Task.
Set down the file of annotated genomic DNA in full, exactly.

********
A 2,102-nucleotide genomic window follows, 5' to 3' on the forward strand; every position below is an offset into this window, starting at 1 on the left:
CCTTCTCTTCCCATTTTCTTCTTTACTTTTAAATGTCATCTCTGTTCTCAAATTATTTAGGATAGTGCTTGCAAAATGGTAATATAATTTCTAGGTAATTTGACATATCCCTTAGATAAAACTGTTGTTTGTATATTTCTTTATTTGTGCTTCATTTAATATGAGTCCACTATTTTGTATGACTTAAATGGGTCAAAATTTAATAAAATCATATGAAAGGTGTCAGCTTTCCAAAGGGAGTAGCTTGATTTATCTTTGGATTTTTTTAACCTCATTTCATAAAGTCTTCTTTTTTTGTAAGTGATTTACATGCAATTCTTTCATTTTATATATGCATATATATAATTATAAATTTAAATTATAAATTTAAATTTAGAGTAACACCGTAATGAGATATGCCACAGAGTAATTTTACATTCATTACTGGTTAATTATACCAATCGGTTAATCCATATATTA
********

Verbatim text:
A 2,102-nucleotide genomic window follows, 5' to 3' on the forward strand; every position below is an offset into this window, starting at 1 on the left:
CCTTCTCTTCCCATTTTCTTCTTTACTTTTAAATGTCATCTCTGTTCTCAAATTATTTAGGATAGTGCTTGCAAAATGGTAATATAATTTCTAGGTAATTTGACATATCCCTTAGATAAAACTGTTGTTTGTATATTTCTTTATTTGTGCTTCATTTAATATGAGTCCACTATTTTGTATGACTTAAATGGGTCAAAATTTAATAAAATCATATGAAAGGTGTCAGCTTTCCAAAGGGAGTAGCTTGATTTATCTTTGGATTTTTTTAACCTCATTTCATAAAGTCTTCTTTTTTTGTAAGTGATTTACATGCAATTCTTTCATTTTATATATGCATATATATAATTATAAATTTAAATTATAAATTTAAATTTAGAGTAACACCGTAATGAGATATGCCACAGAGTAATTTTACATTCATTACTGGTTAATTATACCAATCGGTTAATCCATATATTA